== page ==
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Antiviral treatment in patients with hepatitis C virus-related cirrhosis awaiting liver transplantation

Authors Toniutto P, Fabris C, Bitetto D, Fornasiere E, Fumolo E, Rapetti R, Pirisi M

Published 6 June 2008 Volume 2008:4(3) Pages 599—603

DOI https://doi.org/10.2147/TCRM.S2661


Pierluigi Toniutto1, Carlo Fabris1, Davide Bitetto1, Ezio Fornasiere1, Elisa Fumolo1, Rachele Rapetti2, Mario Pirisi2

1Medical Liver Transplant Unit, DPMSC, Internal Medicine, University of Udine, Italy; 2Department of Clinical and Experimental Medicine (DiMeCS), University of Eastern Piedmont Amedeo Avogadro, Novara, Italy

Abstract: End stage liver disease due to hepatitis C virus (HCV) infection is the most common indication for liver transplantation (LT) worldwide. Regretfully, infection of the graft by HCV occurs almost universally after LT, causing chronic hepatitis and early progression to cirrhosis in a significant proportion of recipients. Moreover, graft and patient survival are significantly worse in patients undergoing LT for HCV-related cirrhosis than in those transplanted for other indications. Therefore, many LT centers consider antiviral treatment with interferon and ribavirin the mainstay of managing recurrent HCV disease in LT recipients. The optimal time to start treatment is unclear. In most instances, treatment is initiated when histological evidence of disease recurrence, either at protocol or on-demand liver biopsies, is observed after LT. However, antiviral treatment initiated before LT is a potential option for some patients for two reasons: first, clearing or suppressing HCV before LT may reduce or eliminate the risk of recurrent hepatitis C in the transplanted liver and thereby improve survival; second, clearing HCV in cirrhotic patient may halt disease progression and avoid the need for transplantation. In this article, the results obtained by pre-transplant antiviral regimens administered to HCV-positive cirrhotic patients awaiting LT are discussed.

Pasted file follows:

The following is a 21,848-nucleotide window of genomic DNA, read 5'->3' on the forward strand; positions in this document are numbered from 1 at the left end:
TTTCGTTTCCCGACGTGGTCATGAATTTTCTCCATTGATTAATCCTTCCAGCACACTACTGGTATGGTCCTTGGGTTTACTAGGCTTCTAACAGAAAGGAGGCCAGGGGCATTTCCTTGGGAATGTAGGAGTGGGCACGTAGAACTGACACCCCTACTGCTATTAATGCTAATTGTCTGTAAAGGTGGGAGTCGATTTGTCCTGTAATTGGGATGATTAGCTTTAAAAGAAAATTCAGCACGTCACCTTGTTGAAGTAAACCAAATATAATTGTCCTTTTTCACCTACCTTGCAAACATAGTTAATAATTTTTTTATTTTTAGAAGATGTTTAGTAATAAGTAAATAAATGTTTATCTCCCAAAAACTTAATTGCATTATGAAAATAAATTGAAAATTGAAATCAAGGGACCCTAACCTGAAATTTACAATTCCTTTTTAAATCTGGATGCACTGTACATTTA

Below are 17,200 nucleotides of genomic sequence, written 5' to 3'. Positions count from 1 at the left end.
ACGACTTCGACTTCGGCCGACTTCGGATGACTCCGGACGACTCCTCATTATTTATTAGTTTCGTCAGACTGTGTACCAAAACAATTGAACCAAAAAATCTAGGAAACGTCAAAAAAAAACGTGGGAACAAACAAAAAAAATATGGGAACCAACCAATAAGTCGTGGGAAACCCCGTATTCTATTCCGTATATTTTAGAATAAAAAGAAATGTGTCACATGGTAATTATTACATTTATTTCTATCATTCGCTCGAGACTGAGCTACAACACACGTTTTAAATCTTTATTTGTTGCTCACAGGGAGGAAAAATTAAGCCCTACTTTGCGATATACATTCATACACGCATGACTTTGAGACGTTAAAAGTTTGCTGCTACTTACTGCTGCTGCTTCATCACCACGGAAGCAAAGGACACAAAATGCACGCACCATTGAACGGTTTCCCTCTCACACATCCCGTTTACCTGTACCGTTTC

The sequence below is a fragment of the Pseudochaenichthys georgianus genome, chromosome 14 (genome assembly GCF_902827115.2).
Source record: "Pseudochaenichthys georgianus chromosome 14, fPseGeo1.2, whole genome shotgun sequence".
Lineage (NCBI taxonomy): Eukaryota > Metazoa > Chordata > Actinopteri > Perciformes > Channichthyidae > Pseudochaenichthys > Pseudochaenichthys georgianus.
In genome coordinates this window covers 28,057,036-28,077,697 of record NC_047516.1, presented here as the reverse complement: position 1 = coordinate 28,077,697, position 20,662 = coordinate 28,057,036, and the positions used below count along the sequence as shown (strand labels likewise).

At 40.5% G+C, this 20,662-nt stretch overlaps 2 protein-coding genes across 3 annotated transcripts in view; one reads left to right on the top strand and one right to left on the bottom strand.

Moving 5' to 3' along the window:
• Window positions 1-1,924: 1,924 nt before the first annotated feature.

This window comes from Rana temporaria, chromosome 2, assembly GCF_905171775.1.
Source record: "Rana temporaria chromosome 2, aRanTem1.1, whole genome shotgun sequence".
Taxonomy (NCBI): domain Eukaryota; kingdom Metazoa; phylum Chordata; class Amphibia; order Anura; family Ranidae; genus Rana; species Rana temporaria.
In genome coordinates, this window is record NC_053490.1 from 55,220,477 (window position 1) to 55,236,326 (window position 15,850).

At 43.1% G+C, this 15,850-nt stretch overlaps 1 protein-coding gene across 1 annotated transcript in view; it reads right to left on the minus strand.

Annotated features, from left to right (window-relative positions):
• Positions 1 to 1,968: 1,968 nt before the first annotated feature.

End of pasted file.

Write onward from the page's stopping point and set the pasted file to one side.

Keywords: hepatitis C, antiviral therapy, liver cirrhosis, liver transplantation

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